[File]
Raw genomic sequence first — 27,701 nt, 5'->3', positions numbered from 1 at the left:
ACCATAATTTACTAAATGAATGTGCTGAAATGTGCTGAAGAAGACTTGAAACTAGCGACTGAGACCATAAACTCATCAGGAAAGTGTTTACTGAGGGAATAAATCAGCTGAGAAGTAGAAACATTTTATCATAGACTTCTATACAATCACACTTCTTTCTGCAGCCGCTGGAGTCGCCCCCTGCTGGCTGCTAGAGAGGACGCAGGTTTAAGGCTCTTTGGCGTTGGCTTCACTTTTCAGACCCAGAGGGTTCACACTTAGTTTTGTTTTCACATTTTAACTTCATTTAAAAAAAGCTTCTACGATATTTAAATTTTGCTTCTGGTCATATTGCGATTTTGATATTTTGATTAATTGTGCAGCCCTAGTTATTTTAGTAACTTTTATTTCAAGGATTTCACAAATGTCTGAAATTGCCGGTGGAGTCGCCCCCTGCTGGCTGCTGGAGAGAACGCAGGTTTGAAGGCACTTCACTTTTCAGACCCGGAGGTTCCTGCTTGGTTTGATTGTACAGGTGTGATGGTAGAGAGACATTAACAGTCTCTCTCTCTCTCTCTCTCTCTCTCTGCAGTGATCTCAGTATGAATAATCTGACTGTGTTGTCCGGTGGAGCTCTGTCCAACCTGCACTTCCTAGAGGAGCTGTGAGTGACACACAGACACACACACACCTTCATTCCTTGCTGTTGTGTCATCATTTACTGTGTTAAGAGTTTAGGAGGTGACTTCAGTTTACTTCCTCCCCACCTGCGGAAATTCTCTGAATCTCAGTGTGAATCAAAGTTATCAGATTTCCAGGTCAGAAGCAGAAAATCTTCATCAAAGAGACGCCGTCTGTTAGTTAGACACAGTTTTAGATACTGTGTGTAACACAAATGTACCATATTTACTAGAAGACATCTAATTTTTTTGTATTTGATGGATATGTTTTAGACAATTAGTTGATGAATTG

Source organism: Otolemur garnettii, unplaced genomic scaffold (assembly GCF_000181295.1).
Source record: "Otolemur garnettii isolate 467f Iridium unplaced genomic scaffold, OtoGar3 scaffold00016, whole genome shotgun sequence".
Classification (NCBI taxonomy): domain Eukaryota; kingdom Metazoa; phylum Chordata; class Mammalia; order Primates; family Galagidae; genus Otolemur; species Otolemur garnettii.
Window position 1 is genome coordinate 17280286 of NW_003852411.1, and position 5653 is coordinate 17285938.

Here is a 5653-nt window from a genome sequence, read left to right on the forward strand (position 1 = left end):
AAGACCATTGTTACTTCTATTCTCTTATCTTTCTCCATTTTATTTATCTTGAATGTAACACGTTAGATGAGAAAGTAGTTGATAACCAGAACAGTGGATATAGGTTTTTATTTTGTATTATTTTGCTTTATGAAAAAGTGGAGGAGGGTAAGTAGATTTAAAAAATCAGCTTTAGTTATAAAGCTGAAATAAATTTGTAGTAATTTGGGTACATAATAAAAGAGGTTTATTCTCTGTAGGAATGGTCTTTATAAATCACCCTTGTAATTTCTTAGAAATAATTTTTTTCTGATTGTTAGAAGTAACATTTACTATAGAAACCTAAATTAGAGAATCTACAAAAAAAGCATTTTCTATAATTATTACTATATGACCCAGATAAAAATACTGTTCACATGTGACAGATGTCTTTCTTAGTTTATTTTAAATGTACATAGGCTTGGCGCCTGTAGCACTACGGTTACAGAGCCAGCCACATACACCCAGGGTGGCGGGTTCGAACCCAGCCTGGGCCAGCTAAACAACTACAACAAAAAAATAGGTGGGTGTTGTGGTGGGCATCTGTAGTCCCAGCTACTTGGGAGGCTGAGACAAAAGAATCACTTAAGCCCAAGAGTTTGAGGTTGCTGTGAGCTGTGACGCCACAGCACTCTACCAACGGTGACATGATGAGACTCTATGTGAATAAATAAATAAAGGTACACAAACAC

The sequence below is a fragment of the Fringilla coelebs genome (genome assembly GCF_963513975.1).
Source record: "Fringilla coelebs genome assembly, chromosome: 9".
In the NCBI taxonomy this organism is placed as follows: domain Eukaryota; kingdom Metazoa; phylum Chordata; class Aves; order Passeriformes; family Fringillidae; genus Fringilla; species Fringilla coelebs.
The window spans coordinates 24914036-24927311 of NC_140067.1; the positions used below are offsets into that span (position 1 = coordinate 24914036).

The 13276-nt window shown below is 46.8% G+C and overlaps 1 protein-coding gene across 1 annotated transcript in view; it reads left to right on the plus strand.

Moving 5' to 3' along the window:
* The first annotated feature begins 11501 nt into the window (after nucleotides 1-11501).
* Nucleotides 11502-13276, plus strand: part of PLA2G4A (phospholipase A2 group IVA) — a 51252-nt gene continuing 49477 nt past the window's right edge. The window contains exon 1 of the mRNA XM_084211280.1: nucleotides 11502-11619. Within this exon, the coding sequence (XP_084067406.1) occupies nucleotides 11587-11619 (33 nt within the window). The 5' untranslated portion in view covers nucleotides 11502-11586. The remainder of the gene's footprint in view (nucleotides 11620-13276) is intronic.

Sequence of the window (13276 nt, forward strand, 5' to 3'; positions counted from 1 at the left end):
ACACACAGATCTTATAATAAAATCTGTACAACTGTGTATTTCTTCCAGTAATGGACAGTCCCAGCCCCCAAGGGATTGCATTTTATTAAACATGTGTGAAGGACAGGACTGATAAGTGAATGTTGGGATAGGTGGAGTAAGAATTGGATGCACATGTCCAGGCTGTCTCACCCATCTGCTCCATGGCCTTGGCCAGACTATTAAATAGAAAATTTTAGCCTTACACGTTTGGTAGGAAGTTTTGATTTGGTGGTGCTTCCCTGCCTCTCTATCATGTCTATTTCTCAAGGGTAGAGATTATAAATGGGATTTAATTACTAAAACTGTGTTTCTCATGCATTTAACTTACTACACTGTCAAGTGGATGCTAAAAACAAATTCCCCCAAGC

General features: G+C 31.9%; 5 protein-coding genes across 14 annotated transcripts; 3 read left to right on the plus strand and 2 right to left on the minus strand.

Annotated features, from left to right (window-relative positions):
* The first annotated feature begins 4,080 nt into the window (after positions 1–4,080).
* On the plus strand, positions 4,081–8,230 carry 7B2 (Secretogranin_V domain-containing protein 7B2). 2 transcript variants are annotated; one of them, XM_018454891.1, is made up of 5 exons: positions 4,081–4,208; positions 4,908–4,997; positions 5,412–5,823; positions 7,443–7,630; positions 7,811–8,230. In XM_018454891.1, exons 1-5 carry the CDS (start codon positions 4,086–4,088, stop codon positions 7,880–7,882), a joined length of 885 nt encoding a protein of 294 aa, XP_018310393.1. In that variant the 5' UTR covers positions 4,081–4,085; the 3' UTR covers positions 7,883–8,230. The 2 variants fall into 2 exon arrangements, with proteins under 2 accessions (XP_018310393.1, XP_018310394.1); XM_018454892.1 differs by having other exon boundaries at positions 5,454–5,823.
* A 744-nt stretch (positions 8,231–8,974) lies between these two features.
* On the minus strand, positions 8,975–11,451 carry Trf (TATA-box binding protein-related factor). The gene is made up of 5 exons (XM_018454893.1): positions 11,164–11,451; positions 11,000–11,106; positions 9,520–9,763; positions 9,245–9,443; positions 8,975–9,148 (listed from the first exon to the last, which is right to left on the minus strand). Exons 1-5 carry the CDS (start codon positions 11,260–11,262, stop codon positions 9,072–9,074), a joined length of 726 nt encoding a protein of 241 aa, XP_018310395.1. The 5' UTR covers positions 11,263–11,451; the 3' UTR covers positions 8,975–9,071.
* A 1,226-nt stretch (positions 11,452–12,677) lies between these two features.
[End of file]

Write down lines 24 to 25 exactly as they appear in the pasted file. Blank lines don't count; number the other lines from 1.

* On the minus strand, positions 8,975–11,451 carry Trf (TATA-box binding protein-related factor). The gene is made up of 5 exons (XM_018454893.1): positions 11,164–11,451; positions 11,000–11,106; positions 9,520–9,763; positions 9,245–9,443; positions 8,975–9,148 (listed from the first exon to the last, which is right to left on the minus strand). Exons 1-5 carry the CDS (start codon positions 11,260–11,262, stop codon positions 9,072–9,074), a joined length of 726 nt encoding a protein of 241 aa, XP_018310395.1. The 5' UTR covers positions 11,263–11,451; the 3' UTR covers positions 8,975–9,071.
* A 1,226-nt stretch (positions 11,452–12,677) lies between these two features.